IMG_20140220_094811_083This is not your old greasy roadside truck stop.  Two years ago the company moved into a huge facility with dedicated work areas for trucks, emergency vehicles, and motorhomes.  (In their old location it was common for the motorhomes spending the night hooked up to electricity to be parked next to fire trucks and ambulances which also need annual certified maintenance.)  RVers with appointments for service are encouraged to come in the night before to be ready for service techs at 7:00 – 7:30 a.m. and if your service runs late or requires extra days for parts, you are generally allowed to stay on site.  Having electrical hook-ups is common, but having full-ups in a nice facility is wonderful.

At the new facility the current RV parking area consist of seven level spaces with 50 amp electricity, fresh water, and a sewer dump. 

There is a covered picnic area with two BBQs, tables, and lush green lawn.


The highlight for Miss Star is the fenced doggie park with lawn for rolling on and seating for the photographer.




Star patrols the inside perimeter and then claims the lawn for herself.  Too much time in the Arizona deserts.  Green, green grass – oh, yeah!


Our appointment was for Wednesday but we called ahead and booked a free overnight site for Tuesday.  We arrived about 1 p.m. and, surprisingly, they had a cancellation and asked if they could start working on our “list” early. 

We grabbed some lunch to go and then headed for Friendship Park where there is a large doggie park with a shade canopy and a big tree (rare in Phoenix).  Star greeted a few canine visitors but then sought out the shade.



When we returned to Camp Freightliner we had new neighbors – snowbird grain farmers from Saskatchewan, Canada.  It is very common to meet folks on the road whose paths we have crossed before and this was just another occasion,  No, I was pointed out as “CoolJudy”, but we had shared an afternoon at a laundromat in Indio, CA (near the Indio Elks) back in January.  They remembered me – hmmm.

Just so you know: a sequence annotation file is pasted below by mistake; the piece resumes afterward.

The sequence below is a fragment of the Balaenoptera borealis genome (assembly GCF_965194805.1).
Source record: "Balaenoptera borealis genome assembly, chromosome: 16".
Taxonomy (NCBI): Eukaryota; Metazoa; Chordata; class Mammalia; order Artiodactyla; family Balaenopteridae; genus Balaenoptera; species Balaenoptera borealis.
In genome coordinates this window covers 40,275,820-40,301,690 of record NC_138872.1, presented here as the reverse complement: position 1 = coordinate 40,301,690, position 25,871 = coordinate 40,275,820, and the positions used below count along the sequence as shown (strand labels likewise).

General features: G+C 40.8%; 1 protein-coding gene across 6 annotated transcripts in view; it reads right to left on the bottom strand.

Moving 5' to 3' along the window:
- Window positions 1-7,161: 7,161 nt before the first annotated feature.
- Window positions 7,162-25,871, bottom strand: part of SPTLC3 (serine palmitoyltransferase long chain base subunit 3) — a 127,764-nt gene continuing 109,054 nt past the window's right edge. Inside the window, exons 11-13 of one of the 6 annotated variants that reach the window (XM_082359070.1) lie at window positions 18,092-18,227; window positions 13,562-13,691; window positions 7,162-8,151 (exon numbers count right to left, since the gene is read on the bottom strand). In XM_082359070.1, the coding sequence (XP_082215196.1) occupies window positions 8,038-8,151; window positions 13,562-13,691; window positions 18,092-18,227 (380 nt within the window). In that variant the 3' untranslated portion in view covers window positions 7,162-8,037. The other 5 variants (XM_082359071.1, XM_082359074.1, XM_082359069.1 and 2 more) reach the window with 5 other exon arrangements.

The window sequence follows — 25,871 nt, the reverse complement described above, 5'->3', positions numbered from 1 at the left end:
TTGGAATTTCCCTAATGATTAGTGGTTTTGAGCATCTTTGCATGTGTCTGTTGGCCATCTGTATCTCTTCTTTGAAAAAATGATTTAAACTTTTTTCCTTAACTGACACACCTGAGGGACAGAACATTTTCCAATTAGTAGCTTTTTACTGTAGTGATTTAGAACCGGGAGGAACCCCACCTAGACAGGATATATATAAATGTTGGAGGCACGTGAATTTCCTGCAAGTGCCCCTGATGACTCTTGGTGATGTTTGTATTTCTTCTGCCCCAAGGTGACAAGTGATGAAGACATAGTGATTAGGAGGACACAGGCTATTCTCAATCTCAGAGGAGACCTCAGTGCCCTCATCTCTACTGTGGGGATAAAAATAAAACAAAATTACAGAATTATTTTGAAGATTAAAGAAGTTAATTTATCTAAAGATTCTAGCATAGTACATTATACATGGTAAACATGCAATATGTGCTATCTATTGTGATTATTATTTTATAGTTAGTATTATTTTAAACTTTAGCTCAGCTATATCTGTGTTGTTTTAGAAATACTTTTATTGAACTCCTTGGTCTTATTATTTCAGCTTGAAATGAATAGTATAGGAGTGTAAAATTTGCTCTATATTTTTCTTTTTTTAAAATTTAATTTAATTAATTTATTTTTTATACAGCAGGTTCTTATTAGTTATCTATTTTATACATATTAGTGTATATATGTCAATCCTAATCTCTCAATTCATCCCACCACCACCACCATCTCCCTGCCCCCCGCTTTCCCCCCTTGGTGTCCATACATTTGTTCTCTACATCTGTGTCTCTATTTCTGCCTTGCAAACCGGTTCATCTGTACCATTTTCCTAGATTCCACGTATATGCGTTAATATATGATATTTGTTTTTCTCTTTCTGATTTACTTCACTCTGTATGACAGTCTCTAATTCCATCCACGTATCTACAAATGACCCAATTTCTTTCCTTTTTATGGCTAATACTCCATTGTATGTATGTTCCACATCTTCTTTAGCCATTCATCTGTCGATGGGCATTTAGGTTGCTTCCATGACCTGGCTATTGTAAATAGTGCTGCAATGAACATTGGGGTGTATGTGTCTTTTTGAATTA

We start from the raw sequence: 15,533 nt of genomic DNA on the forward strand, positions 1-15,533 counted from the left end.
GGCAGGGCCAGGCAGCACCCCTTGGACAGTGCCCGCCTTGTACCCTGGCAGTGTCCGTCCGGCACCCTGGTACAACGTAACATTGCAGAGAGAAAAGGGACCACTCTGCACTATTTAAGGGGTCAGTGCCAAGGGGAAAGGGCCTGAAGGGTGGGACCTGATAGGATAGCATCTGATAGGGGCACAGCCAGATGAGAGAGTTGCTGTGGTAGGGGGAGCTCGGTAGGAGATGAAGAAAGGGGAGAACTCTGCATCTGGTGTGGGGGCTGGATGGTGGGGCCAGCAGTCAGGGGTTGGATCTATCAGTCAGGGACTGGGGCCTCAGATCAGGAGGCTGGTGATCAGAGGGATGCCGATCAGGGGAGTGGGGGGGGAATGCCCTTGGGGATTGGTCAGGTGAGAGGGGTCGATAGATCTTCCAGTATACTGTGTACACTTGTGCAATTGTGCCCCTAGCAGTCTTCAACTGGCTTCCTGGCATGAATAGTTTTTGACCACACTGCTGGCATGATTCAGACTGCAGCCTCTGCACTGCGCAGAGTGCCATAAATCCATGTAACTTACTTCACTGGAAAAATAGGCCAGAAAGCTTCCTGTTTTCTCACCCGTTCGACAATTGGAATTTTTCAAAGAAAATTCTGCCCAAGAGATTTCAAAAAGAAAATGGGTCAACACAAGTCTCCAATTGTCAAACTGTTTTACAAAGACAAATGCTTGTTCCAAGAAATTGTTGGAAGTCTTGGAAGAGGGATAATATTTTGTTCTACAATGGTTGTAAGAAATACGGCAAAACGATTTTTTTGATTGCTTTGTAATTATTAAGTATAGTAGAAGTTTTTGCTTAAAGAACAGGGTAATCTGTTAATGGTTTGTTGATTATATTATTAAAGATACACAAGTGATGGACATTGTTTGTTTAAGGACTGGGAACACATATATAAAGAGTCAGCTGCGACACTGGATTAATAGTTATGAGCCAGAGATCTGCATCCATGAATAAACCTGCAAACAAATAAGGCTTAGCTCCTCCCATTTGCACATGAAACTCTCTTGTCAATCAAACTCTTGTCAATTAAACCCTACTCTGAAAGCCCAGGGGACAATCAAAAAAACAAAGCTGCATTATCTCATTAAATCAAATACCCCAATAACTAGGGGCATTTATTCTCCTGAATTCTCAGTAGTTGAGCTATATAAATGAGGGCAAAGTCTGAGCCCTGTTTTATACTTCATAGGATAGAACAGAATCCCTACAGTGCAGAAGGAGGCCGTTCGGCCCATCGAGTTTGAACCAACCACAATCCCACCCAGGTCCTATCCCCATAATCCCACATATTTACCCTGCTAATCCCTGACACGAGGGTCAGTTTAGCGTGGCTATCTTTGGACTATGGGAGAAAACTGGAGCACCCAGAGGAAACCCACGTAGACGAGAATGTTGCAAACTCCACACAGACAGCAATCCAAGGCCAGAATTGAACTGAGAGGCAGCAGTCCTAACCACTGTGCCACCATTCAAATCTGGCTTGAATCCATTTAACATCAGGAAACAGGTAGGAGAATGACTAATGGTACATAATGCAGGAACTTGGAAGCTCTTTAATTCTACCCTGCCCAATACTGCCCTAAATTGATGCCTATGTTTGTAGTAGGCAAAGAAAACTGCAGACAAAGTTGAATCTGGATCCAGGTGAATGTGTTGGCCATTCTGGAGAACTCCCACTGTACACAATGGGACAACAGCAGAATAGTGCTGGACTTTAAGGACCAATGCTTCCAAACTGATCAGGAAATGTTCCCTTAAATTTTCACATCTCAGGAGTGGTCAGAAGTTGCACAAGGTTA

We had two primary items on our “to do” list for this service appointment.  First, we needed to have the “routine” 65,000 IMG_20140217_162737_999mile service done; and secondly, our dash air conditioner need fixing. The temperature outside was already reaching into the 90’s so that was a definite priority.

Since we started coming to this Freightliner shop in January of 2008, we have been very impressed with our Service Manager, Kirk Ault.  He is the one on the other end of the phone when you call into FL on their trouble line.  He KNOWS RVs, and we trust his troubleshooting and his technicians.  This year, Julio, who worked on our rig last year, was right on target with his evaluations.


After two days in the service bay we ended up replacing our hoses and a major belt, re-charging the AC, and changing engine and transmission fluids.  They also “cleaned” the engine compartment of all the dirt and grime from desert camping, and replaced filters.

Yes, the “camping fee” was zero, but the service call cost us about $1200 per night.  We are confident we are good to go again another year.  We’ll be back at Camp Freightliner next winter.


Tuesday, February 18, 2014

Great Balls of Fire–Winter Blast XXV

If you love fireworks, you NEED to put Winter Blast on your bucket list!

Colorful stillWinter Blast is the annual convention of the Western Pyrotechnic Association where the members learn to build shells and rockets and safely handle hazardous materials during the day and then blow up things every night from 5 pm to 10:30 pm.  Fireworks vendors bid for the opportunity to present nightly featured choreographed shows of 20-30 minutes, simulcast over local radio for those sitting around the desert hillsides. You owe it to yourself to arrive early and get a seat right in front of the racetrack where the action begins.